March 26 2009
UN-HABITAT names SOS family strengthening programme in Uruguay a successful example of sustainable development
26/03/2009 - UN-HABITAT, the United Nations agency for human settlements has named the family strengthening programme in Salto an example of "Good Practice". In doing so, it has recognised the project as a model of sustainability, participation and integration.
The children are well, as is the whole family: day care centre in Salto - Photo: F. Espinoza
The Technical Advisory Committee of UN-HABITAT reviewed more than 470 projects, programmes and initiatives in October 2008. The submissions had been evaluated in a selection process that lasted a period of ten months beforehand and were selected from a number of programmes.
A total of 103 projects were classed as "Best Practices" and the family strengthening programme of SOS Children’s Villages Uruguay in Salto was one of the 288 that were classed as being an example of "Good Practice".
The "Best and Good Practices" that were selected will be added to the database that UN-HABITAT set up in 1996, which can be used by partners. Aspects are highlighted from programmes and projects in a global network, which could provide valuable inspiration for similar programmes and projects in the area of sustainable development and support. Projects that have been entered into the database are also presented at conferences, in seminars and workshops and are case studies of successful development.
The SOS family strengthening programme in Salto, the second largest city in Uruguay, which is situated in the north west of the country (close to the border with Argentina), was chosen in a national selection process on the sustainable development of communities in areas with a poor infrastructure.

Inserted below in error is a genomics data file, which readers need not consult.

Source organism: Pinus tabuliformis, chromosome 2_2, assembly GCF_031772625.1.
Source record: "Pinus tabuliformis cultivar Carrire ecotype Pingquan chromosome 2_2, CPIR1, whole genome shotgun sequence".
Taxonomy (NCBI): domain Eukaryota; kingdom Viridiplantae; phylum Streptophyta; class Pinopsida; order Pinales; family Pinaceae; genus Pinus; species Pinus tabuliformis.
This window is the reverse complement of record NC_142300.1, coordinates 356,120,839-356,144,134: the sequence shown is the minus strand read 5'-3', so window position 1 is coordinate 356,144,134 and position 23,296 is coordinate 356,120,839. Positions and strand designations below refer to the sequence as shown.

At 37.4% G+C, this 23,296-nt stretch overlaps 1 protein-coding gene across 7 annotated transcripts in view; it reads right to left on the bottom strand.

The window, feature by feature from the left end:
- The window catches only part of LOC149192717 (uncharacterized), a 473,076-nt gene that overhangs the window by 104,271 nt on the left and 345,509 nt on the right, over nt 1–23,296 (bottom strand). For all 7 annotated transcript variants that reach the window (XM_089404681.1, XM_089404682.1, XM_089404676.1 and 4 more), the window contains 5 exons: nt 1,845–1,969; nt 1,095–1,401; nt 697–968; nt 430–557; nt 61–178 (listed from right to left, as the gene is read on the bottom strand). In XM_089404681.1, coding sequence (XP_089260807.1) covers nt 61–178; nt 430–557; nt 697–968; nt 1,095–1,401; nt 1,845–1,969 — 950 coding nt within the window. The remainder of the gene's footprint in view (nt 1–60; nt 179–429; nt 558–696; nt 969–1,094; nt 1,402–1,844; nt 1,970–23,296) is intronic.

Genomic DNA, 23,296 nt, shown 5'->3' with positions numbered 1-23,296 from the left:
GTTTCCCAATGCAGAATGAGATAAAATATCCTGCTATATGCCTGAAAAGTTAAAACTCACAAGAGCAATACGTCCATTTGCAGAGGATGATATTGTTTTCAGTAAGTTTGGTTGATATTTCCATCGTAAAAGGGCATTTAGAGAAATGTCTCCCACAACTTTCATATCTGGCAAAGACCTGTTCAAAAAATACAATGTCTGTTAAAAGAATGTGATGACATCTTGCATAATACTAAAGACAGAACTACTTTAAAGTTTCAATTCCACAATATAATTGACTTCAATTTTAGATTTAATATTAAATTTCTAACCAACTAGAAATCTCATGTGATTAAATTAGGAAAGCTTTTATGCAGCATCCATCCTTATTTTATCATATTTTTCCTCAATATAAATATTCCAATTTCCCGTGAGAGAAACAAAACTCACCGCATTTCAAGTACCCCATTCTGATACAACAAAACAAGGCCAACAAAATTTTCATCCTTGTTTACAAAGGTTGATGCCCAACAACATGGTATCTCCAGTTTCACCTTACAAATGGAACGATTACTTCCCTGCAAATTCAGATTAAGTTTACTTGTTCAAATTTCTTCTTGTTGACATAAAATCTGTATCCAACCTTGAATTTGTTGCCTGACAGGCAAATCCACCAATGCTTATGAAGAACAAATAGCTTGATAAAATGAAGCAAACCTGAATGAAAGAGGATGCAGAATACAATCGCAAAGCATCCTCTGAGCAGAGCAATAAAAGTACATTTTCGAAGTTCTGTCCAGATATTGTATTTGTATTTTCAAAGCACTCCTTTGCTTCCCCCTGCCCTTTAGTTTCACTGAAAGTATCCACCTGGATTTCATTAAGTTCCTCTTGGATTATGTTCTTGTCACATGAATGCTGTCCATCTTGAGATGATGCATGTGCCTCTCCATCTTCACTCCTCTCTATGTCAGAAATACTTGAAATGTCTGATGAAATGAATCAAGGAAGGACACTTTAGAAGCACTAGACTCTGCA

Mothers from Salto make kites with their children - Photo: F. Espinoza
The programme is based in five community centres in different areas where families face particularly challenging living conditions. The programme, which is mainly carried out with the target group itself and in collaboration with the local government, reaches out to more than 600 children and their families. Information events take place on child nutrition and health matters; training courses and workshops target women in particular. Up to 380 children aged 18 months to twelve years are supervised at nurseries and day care centres, which takes the pressure off their mothers, who often are single working mothers. The programme aims to ensure that the children have a healthy development and, in parallel, strengthen the skills and capabilities of the family. As important stakeholders in this social network, community committees also ensure the sustainability of the programme.
The programme was co-financed by the EU, which allocated 750,000 euros for a five-year period. The funds were also used to finance the construction of an SOS Social Centre, which co-ordinates community-based network.